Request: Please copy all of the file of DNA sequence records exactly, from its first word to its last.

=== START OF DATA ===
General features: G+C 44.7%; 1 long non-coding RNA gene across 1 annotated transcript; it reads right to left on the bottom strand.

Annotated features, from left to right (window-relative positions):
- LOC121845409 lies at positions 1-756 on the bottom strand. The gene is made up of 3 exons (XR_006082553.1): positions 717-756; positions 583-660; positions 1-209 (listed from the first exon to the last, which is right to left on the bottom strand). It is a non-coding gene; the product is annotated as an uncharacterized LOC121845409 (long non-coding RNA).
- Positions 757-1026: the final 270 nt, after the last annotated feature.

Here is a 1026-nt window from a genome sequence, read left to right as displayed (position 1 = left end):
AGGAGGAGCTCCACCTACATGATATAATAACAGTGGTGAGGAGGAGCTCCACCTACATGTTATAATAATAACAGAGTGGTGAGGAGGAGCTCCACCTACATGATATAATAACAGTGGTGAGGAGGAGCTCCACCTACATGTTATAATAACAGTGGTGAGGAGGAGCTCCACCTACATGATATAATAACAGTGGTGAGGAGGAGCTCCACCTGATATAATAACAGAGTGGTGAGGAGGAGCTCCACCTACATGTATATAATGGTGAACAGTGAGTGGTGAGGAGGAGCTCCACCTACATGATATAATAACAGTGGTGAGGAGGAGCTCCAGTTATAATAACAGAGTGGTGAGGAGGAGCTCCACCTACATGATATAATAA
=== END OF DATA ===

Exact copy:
General features: G+C 44.7%; 1 long non-coding RNA gene across 1 annotated transcript; it reads right to left on the bottom strand.

Annotated features, from left to right (window-relative positions):
- LOC121845409 lies at positions 1-756 on the bottom strand. The gene is made up of 3 exons (XR_006082553.1): positions 717-756; positions 583-660; positions 1-209 (listed from the first exon to the last, which is right to left on the bottom strand). It is a non-coding gene; the product is annotated as an uncharacterized LOC121845409 (long non-coding RNA).
- Positions 757-1026: the final 270 nt, after the last annotated feature.

Here is a 1026-nt window from a genome sequence, read left to right as displayed (position 1 = left end):
AGGAGGAGCTCCACCTACATGATATAATAACAGTGGTGAGGAGGAGCTCCACCTACATGTTATAATAATAACAGAGTGGTGAGGAGGAGCTCCACCTACATGATATAATAACAGTGGTGAGGAGGAGCTCCACCTACATGTTATAATAACAGTGGTGAGGAGGAGCTCCACCTACATGATATAATAACAGTGGTGAGGAGGAGCTCCACCTGATATAATAACAGAGTGGTGAGGAGGAGCTCCACCTACATGTATATAATGGTGAACAGTGAGTGGTGAGGAGGAGCTCCACCTACATGATATAATAACAGTGGTGAGGAGGAGCTCCAGTTATAATAACAGAGTGGTGAGGAGGAGCTCCACCTACATGATATAATAA